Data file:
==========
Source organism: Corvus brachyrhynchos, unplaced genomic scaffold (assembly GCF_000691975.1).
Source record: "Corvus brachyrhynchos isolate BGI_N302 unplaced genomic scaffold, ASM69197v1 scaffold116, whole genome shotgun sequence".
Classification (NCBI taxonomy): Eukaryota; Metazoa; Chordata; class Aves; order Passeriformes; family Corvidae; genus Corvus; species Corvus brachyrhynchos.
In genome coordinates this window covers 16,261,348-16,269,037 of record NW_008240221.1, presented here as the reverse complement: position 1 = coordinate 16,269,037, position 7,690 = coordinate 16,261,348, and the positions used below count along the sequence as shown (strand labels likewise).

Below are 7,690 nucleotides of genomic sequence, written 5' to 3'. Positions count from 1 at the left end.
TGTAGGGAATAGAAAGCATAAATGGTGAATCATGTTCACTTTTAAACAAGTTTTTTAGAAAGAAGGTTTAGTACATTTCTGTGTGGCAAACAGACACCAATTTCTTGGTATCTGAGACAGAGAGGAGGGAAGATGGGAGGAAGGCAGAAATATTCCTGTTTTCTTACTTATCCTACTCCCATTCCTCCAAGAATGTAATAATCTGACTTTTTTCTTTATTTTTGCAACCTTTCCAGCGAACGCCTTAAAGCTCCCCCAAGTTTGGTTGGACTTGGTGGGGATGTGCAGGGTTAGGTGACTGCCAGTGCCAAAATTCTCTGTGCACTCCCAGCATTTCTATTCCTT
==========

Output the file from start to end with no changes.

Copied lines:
Source organism: Corvus brachyrhynchos, unplaced genomic scaffold (assembly GCF_000691975.1).
Source record: "Corvus brachyrhynchos isolate BGI_N302 unplaced genomic scaffold, ASM69197v1 scaffold116, whole genome shotgun sequence".
Classification (NCBI taxonomy): Eukaryota; Metazoa; Chordata; class Aves; order Passeriformes; family Corvidae; genus Corvus; species Corvus brachyrhynchos.
In genome coordinates this window covers 16,261,348-16,269,037 of record NW_008240221.1, presented here as the reverse complement: position 1 = coordinate 16,269,037, position 7,690 = coordinate 16,261,348, and the positions used below count along the sequence as shown (strand labels likewise).

Below are 7,690 nucleotides of genomic sequence, written 5' to 3'. Positions count from 1 at the left end.
TGTAGGGAATAGAAAGCATAAATGGTGAATCATGTTCACTTTTAAACAAGTTTTTTAGAAAGAAGGTTTAGTACATTTCTGTGTGGCAAACAGACACCAATTTCTTGGTATCTGAGACAGAGAGGAGGGAAGATGGGAGGAAGGCAGAAATATTCCTGTTTTCTTACTTATCCTACTCCCATTCCTCCAAGAATGTAATAATCTGACTTTTTTCTTTATTTTTGCAACCTTTCCAGCGAACGCCTTAAAGCTCCCCCAAGTTTGGTTGGACTTGGTGGGGATGTGCAGGGTTAGGTGACTGCCAGTGCCAAAATTCTCTGTGCACTCCCAGCATTTCTATTCCTT